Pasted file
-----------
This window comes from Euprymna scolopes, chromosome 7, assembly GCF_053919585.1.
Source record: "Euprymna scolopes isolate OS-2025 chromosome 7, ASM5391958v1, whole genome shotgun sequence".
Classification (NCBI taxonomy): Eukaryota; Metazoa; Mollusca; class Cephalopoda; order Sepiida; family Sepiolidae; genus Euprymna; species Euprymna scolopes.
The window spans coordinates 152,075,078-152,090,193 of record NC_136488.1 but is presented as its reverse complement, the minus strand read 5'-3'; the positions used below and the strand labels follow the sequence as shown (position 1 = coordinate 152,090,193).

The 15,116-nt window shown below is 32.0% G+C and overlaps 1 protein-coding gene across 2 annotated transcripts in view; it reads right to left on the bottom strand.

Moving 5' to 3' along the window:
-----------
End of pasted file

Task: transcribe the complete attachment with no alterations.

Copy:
This window comes from Euprymna scolopes, chromosome 7, assembly GCF_053919585.1.
Source record: "Euprymna scolopes isolate OS-2025 chromosome 7, ASM5391958v1, whole genome shotgun sequence".
Classification (NCBI taxonomy): Eukaryota; Metazoa; Mollusca; class Cephalopoda; order Sepiida; family Sepiolidae; genus Euprymna; species Euprymna scolopes.
The window spans coordinates 152,075,078-152,090,193 of record NC_136488.1 but is presented as its reverse complement, the minus strand read 5'-3'; the positions used below and the strand labels follow the sequence as shown (position 1 = coordinate 152,090,193).

The 15,116-nt window shown below is 32.0% G+C and overlaps 1 protein-coding gene across 2 annotated transcripts in view; it reads right to left on the bottom strand.

Moving 5' to 3' along the window: